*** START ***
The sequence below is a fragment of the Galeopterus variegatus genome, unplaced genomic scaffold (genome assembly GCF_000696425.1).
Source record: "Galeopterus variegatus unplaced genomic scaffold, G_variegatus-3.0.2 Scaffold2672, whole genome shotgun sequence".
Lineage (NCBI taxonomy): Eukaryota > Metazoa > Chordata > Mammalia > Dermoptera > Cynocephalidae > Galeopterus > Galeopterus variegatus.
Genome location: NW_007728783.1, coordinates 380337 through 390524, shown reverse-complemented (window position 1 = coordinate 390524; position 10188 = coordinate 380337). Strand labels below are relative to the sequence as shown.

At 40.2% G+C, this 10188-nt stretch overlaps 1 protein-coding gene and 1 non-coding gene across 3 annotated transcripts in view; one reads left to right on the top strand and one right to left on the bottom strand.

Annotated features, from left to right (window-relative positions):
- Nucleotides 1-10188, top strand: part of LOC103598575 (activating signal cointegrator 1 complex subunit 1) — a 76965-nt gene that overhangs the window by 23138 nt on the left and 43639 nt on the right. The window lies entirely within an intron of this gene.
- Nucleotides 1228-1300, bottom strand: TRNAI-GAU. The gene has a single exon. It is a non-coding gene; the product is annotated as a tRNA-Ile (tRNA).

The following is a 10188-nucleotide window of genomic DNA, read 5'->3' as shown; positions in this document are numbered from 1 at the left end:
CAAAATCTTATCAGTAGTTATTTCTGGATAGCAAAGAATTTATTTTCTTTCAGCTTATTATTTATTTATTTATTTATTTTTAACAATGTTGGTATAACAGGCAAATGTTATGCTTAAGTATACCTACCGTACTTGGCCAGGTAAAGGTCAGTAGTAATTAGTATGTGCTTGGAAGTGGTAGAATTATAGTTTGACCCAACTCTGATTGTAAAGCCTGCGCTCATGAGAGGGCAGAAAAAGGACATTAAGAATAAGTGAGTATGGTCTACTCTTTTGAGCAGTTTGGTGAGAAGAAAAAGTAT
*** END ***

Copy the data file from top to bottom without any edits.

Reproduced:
The sequence below is a fragment of the Galeopterus variegatus genome, unplaced genomic scaffold (genome assembly GCF_000696425.1).
Source record: "Galeopterus variegatus unplaced genomic scaffold, G_variegatus-3.0.2 Scaffold2672, whole genome shotgun sequence".
Lineage (NCBI taxonomy): Eukaryota > Metazoa > Chordata > Mammalia > Dermoptera > Cynocephalidae > Galeopterus > Galeopterus variegatus.
Genome location: NW_007728783.1, coordinates 380337 through 390524, shown reverse-complemented (window position 1 = coordinate 390524; position 10188 = coordinate 380337). Strand labels below are relative to the sequence as shown.

At 40.2% G+C, this 10188-nt stretch overlaps 1 protein-coding gene and 1 non-coding gene across 3 annotated transcripts in view; one reads left to right on the top strand and one right to left on the bottom strand.

Annotated features, from left to right (window-relative positions):
- Nucleotides 1-10188, top strand: part of LOC103598575 (activating signal cointegrator 1 complex subunit 1) — a 76965-nt gene that overhangs the window by 23138 nt on the left and 43639 nt on the right. The window lies entirely within an intron of this gene.
- Nucleotides 1228-1300, bottom strand: TRNAI-GAU. The gene has a single exon. It is a non-coding gene; the product is annotated as a tRNA-Ile (tRNA).

The following is a 10188-nucleotide window of genomic DNA, read 5'->3' as shown; positions in this document are numbered from 1 at the left end:
CAAAATCTTATCAGTAGTTATTTCTGGATAGCAAAGAATTTATTTTCTTTCAGCTTATTATTTATTTATTTATTTATTTTTAACAATGTTGGTATAACAGGCAAATGTTATGCTTAAGTATACCTACCGTACTTGGCCAGGTAAAGGTCAGTAGTAATTAGTATGTGCTTGGAAGTGGTAGAATTATAGTTTGACCCAACTCTGATTGTAAAGCCTGCGCTCATGAGAGGGCAGAAAAAGGACATTAAGAATAAGTGAGTATGGTCTACTCTTTTGAGCAGTTTGGTGAGAAGAAAAAGTAT